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At first glance Robeson would seem not merely a likely candidate for any institution calling itself the College Football Hall of Fame; he would seem to have been an ideal candidate for the first class of inductees in 1951. Robeson, who died in 76 at the age of 77, was a 6' 3", 215-pound two-way end at Rutgers, a two-time All-America described by Walter Camp as "the greatest defensive end who ever trod the gridiron" and by a contemporary, Philadelphia sportswriter Robert W. Maxwell, as "without a doubt, the best football player in the country." He was also a member of Phi Beta Kappa, the valedictorian of the class of '19 at Rutgers, a renowned orator and baritone, and a man who went on to earn a law degree, learn to speak 15 languages and forge a glorious international career as a singer and actor.
But Robeson's résumé carried another line as well: communist sympathizer. Though never a member of the Communist party, Robeson, whose father was a runaway slave, was an outspoken antifascist and a champion of racial equality and socialist causes who remained a supporter of the Soviet Union throughout his life. That was enough to get him blacklisted on Broadway in the 1940s and enough, given the College Football Hall of Fame's vague "good citizenship" requirement, to deny him enshrinement. The foundation's longtime chief, Jimmy McDowell, liked to say that '"the National Football Foundation honors men who honor the game and honor the country" and once responded to a Robeson supporter by writing, "Robeson's citizenship, in the opinion of the Foundation's Awards Committee and Board of Directors, eliminated him from further consideration."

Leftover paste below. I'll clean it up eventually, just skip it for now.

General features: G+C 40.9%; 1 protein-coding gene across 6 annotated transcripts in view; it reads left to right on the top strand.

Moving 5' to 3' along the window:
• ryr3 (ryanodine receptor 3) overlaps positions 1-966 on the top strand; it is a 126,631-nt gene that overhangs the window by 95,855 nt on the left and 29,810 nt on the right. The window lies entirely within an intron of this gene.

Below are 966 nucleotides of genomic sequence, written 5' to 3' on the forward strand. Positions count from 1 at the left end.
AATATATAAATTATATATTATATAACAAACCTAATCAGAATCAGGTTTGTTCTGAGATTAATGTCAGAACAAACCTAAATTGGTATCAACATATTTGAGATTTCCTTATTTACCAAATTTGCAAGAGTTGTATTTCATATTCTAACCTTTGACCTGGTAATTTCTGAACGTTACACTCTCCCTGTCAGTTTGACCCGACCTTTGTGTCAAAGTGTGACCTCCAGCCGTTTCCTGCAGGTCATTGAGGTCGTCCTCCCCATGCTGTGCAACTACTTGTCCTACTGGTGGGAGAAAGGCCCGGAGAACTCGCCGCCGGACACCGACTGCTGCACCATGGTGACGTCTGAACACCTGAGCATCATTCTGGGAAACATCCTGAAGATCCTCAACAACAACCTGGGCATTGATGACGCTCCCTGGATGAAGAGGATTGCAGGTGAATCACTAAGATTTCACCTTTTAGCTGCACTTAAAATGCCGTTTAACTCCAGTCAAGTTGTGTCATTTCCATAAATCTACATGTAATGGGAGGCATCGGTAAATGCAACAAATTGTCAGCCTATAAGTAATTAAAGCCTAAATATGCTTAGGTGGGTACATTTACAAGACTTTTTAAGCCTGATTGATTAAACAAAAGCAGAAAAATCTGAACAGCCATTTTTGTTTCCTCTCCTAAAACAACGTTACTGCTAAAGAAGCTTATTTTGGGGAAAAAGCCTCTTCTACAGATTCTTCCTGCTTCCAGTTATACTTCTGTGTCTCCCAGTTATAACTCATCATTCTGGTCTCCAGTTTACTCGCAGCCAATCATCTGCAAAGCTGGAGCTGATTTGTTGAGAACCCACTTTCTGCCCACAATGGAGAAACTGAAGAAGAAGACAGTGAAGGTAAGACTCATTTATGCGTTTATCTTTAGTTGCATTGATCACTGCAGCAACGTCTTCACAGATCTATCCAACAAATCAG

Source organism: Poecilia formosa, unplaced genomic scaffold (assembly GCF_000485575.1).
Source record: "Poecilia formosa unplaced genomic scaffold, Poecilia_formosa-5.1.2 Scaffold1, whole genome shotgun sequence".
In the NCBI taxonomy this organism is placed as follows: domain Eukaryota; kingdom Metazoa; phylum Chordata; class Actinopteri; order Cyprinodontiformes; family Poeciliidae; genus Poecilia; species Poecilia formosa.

Under the guidance of McDowell's successor. Bob Casciola, and with several spots on the 12-member Honors Court now occupied by electors from a new generation, the foundation appears more inclined to judge nominees strictly on their gridiron prowess. That may be good news for such other inexplicably absent stars as former Alabama quarterback Joe Namath (whose Broadway Joe image may not have suited the old guard); Billy Cannon, the 1959 Heisman-winning halfback from LSU (who 24 years after leaving school served time for his role in a counterfeiting scam); and Harvard drop-kicking sensation Charley Brickley (who was convicted in '28 of illegal stock transactions). For any of them who might someday make it to the Hall—indeed, for all other inductees, past or future—the honor will be far more meaningful now that Robeson is in.
Did vagabond college football clipboard carrier Lou Saban really turn down an offer to coach the University of Miami last week? No, it just seemed that way after neither coercion nor cajoling could get any college coach to take over the most dominant program of the last 11 years. While the rejections prompted speculation that prospective coaches feared the Hurricanes were about to be hide-strapped by the NCAA for improper payments to players, other factors most likely accounted for the delay in replacing Dennis Erickson. Miami was astonishingly unprepared for Erickson's departure to the NFL, which outsiders had expected for at least two years. It thus allowed itself to fall victim to the recruiting calendar and the reluctance of coaches to publicly compete for any job, even one as choice as Miami's, at this time of year.
On Jan. 13. the day after Erickson announced he would leave the Hurricanes for the Seattle Seahawks, second-year Miami athletic director Paul Dee began contacting candidates. Within six days at least eight college coaches had publicly forsworn their interest, even though only three of them had been interviewed. "Head coaches can't afford to be candidates in January," says Auburn coach Terry Bowden. That's because, if a coach's candidacy becomes known in advance of next month's letter-of-intent signing date and he doesn't get the job, he returns home to an angry staff and a lousy recruiting class. Adds another coach, one who interviewed for the job: "Miami should have done all the preliminary work early. Sec your three guys on the q.t., find out who's interested, and when Dennis leaves, make your move."
By Monday, despite the Hurricanes' stated preference for a man with head coaching experience, the school had settled on Dallas Cowboy assistant Butch Davis, who had once assisted Jimmy Johnson in Coral Gables. That left Miami with someone who has been out of college coaching for seven years.
"There's never a bad time to lake a good job," Bowden says. "And Miami is a good job." Perhaps, but to a lot of college coaches last week it didn't appear so.